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Selling pressure will continue for GBP

SINCE the start of the year, the process of the United Kingdom's (UK's) withdrawal from the European Union (EU), also known as Brexit, has been one of the key drivers in moving the GBP.

With Brexit set for March 29, 2019, the UK has to prepare for major changes in its interactions with the EU in areas like banking & finance, cross-border trade and immigration policies. Despite the deadline nearing, UK Prime Minister Theresa May's proposed Brexit deal has yet to muster the required political support at home in Britain.

The International Monetary Fund (IMF) has issued statements of concern on Britain's economy if the UK were to leave the EU without a certain agreement in place. This uncertainty has caused a prolonged sell-off in GBP against major currencies since April 2018, and the GBP/SGD has slumped almost 5.3 per cent since the beginning of 2018.

The chart depicts an increased volatility in GBP/SGD this year with an average swing of 5 per cent every month, starting from April 2018, compared to a monthly average trading range of 3.5 per cent in 2017. These swings correspond with notable events as Brexit negotiations proceeded.

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From end-March to mid-April for example, we saw GBP/SGD rise by 2.3 per cent when the UK and EU agreed to revive discussion on Brexit which had stalled for a year. But the positive recovery was cut short by EU chief negotiator Michel Barnier's remarks that disagreements on key issues like the Irish border controversy would result in failed talks.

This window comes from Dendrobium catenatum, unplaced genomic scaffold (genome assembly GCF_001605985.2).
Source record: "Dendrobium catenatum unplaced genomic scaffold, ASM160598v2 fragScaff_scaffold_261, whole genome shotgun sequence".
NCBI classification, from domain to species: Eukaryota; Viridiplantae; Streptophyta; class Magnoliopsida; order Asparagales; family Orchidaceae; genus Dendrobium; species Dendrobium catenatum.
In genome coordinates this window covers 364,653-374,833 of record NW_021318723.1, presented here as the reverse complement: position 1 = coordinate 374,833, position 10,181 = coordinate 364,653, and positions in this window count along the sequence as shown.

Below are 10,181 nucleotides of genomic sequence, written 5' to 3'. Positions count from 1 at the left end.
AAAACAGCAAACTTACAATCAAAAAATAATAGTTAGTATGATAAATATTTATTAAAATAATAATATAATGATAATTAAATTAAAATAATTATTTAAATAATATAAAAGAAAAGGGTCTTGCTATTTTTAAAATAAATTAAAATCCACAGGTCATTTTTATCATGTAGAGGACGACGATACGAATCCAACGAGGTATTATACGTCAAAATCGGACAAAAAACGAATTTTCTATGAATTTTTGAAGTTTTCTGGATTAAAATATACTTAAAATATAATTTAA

This alone resulted in a 3 per cent decline in the second half of April 2018, and overall, a classic reversal pattern was formed. After bottoming in August 2018, the GBP/SGD pair showed signs of recovery, until the sudden retracement in September that resulted in a head and shoulder pattern (Sep 12 until present). The current neckline of the "head and shoulder" was a previous downtrend line, which increases the probability of the pattern realising.

Presently, prices are falling towards the neckline support. This technical observation is aligned with the actual fundamental situation of investors losing confidence in Prime Minister May's ability to get her Brexit plan approved in a divided UK parliament. The loss in investor confidence could be the catalyst for prices to break below the neckline support. The target price of the "head and shoulder" will be 1.70, which is the 127 per cent levels based on the Fibonacci Retracement (drawn from the 1.881 year high on April 17, 2018 to the 1.741 year low on Aug 17, 2018).

The moving averages (MAs) further reinforce the notion that selling pressure will continue. Current prices are well below the 150 SMA, indicating that the GBP/SGD is still on a downtrend. Furthermore, a "death cross" has formed, a bearish phenomenon that occurs when the short-term moving average (40 SMA) crosses below the long-term moving average (150 SMA).

With all the indicators bearish, the GBP/SGD is poised for further downside. Once prices have successfully broken below the neckline, prices could fall to its October 2016 levels of 1.70. This represents a 3.10 per cent downside from current prices.

  • The writer is investment analyst at Phillip Futures. Disclaimer: Chartpoint is provided by

Phillip Securities Research for information only, and should not be construed as investment advice.